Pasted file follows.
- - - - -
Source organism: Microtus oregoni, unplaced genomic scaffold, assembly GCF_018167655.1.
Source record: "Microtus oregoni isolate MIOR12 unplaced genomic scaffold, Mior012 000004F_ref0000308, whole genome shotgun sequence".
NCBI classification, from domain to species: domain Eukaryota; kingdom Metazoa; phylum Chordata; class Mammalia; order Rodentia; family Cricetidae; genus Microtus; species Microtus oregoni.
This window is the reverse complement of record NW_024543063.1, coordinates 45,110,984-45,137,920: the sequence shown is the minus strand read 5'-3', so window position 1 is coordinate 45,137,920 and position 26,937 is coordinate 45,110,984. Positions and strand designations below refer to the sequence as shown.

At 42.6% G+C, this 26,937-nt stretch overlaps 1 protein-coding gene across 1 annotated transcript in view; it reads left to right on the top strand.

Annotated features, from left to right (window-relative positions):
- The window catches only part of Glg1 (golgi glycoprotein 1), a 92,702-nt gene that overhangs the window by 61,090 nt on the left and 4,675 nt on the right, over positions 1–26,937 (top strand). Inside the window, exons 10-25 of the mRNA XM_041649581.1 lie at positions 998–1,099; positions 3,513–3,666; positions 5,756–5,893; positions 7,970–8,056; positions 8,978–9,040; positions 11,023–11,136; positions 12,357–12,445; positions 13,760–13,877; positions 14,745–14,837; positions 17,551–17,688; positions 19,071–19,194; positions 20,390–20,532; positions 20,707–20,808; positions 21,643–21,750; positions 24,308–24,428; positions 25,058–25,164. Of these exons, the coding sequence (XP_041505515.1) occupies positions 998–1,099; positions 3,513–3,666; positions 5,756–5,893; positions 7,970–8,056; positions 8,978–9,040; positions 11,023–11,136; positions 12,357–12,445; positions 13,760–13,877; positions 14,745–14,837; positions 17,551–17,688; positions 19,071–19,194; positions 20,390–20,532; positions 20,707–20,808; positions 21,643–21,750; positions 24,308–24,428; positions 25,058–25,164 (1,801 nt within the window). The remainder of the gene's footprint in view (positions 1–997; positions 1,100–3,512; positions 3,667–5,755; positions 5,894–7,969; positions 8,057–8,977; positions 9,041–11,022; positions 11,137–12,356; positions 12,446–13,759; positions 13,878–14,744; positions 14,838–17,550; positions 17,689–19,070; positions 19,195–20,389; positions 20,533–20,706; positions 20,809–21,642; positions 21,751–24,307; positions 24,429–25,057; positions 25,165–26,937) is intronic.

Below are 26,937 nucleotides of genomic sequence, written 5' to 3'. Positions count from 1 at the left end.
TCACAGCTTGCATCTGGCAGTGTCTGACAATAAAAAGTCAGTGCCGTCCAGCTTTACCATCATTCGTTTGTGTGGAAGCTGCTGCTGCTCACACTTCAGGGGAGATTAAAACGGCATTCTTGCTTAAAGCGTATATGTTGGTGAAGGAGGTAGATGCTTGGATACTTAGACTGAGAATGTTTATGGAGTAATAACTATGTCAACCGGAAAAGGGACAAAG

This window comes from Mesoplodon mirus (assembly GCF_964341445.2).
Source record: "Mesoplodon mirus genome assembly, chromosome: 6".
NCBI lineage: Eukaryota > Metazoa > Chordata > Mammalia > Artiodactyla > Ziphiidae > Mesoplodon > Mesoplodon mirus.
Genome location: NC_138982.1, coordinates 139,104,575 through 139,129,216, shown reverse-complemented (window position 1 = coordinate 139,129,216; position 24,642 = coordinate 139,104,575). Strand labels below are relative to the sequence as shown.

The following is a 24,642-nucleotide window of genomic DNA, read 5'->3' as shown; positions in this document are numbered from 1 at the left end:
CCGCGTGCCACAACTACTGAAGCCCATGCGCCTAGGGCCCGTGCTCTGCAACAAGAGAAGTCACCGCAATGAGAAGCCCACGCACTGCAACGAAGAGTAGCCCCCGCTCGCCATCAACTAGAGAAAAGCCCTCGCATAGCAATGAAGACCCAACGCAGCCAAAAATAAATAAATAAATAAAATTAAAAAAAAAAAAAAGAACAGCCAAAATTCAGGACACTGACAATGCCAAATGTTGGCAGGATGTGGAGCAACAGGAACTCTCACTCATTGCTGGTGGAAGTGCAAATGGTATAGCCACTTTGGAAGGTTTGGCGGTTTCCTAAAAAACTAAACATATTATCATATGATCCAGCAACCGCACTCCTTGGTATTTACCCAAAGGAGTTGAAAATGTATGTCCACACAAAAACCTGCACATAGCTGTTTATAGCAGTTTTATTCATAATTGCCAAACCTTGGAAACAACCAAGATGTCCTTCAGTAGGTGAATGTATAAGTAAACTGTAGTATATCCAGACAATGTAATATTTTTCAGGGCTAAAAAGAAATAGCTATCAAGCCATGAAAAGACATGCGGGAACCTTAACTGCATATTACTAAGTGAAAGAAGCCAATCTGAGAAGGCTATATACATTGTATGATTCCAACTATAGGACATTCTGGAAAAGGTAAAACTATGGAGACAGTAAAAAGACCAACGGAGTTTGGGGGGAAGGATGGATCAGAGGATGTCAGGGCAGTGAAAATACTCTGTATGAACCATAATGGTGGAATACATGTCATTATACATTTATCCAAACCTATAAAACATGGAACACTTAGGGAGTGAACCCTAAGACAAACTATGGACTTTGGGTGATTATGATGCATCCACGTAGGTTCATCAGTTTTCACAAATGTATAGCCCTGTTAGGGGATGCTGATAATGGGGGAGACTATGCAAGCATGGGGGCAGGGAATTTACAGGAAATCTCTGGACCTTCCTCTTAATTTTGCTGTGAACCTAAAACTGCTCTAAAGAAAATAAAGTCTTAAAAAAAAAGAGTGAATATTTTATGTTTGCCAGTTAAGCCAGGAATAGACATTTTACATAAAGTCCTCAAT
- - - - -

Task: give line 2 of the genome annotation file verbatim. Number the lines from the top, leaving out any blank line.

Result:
Source record: "Microtus oregoni isolate MIOR12 unplaced genomic scaffold, Mior012 000004F_ref0000308, whole genome shotgun sequence".